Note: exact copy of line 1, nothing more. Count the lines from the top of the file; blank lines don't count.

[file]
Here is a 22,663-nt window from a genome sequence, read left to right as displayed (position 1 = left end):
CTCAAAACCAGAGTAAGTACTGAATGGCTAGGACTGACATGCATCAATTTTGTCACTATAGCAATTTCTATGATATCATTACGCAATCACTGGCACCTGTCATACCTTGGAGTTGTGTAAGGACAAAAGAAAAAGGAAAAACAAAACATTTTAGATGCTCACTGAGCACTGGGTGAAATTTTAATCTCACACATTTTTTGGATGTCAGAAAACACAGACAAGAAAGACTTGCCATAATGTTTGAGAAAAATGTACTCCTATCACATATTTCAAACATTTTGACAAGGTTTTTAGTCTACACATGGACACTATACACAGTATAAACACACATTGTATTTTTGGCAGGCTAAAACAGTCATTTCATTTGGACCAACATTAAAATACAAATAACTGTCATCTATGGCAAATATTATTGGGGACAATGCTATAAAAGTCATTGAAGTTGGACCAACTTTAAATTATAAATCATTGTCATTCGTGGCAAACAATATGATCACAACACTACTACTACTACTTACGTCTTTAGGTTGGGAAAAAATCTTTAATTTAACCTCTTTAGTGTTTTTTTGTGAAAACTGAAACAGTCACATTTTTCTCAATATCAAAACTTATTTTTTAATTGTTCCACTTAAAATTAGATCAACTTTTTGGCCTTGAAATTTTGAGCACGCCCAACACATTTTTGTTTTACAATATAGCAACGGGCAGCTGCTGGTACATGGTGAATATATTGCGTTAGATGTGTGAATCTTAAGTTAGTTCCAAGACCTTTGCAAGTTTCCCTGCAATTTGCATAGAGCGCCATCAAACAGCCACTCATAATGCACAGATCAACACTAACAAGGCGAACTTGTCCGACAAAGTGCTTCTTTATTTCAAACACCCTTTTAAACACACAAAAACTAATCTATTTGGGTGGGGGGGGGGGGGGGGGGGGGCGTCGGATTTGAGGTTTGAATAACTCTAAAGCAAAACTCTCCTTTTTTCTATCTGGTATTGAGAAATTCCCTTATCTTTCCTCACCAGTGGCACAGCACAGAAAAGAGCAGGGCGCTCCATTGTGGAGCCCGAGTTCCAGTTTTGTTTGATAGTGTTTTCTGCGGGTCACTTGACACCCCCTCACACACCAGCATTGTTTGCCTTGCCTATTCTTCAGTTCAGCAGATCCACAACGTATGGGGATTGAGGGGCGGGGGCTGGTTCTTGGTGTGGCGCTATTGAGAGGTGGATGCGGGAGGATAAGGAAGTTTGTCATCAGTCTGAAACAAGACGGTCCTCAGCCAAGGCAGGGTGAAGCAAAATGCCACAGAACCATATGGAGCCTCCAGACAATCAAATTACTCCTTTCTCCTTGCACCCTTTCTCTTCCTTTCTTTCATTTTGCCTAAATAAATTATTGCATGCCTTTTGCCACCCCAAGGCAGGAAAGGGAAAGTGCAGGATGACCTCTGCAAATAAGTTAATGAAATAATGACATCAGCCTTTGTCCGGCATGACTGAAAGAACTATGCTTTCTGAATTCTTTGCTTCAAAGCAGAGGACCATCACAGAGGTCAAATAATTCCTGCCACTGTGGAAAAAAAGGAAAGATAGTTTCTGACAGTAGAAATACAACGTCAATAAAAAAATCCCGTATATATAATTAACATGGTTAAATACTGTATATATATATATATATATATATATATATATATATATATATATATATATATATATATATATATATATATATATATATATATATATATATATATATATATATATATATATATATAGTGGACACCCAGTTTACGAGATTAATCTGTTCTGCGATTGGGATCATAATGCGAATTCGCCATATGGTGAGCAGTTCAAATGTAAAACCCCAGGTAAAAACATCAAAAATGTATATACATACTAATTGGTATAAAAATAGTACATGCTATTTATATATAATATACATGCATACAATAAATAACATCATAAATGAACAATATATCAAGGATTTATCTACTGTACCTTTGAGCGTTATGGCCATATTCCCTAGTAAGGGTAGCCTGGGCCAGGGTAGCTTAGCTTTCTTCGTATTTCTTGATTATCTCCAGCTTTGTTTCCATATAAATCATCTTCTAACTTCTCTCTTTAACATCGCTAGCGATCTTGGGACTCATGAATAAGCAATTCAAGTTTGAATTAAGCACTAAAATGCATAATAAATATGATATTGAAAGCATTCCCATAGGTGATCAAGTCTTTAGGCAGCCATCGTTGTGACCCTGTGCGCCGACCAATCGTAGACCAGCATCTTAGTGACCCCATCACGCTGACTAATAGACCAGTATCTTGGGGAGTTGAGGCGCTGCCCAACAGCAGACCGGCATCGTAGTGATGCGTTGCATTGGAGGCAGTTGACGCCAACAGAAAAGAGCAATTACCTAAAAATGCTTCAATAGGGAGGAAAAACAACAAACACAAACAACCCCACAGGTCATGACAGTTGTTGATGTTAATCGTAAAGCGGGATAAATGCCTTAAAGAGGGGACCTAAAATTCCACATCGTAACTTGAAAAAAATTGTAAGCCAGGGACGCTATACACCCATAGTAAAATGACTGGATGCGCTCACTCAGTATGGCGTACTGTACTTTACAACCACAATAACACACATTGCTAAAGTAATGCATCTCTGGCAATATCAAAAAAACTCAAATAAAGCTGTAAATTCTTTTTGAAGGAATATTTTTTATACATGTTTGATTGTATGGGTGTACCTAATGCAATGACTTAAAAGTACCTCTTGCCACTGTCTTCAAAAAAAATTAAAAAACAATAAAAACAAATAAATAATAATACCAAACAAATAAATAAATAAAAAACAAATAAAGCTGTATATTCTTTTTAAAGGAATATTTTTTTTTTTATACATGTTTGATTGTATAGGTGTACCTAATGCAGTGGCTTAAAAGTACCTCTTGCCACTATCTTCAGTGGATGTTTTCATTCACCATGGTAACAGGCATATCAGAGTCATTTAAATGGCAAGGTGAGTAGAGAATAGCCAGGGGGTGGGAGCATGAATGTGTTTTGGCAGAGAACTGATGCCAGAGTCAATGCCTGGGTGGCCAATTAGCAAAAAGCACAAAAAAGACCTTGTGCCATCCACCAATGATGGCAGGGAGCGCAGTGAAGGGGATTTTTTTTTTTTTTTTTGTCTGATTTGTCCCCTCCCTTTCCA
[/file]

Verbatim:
Here is a 22,663-nt window from a genome sequence, read left to right as displayed (position 1 = left end):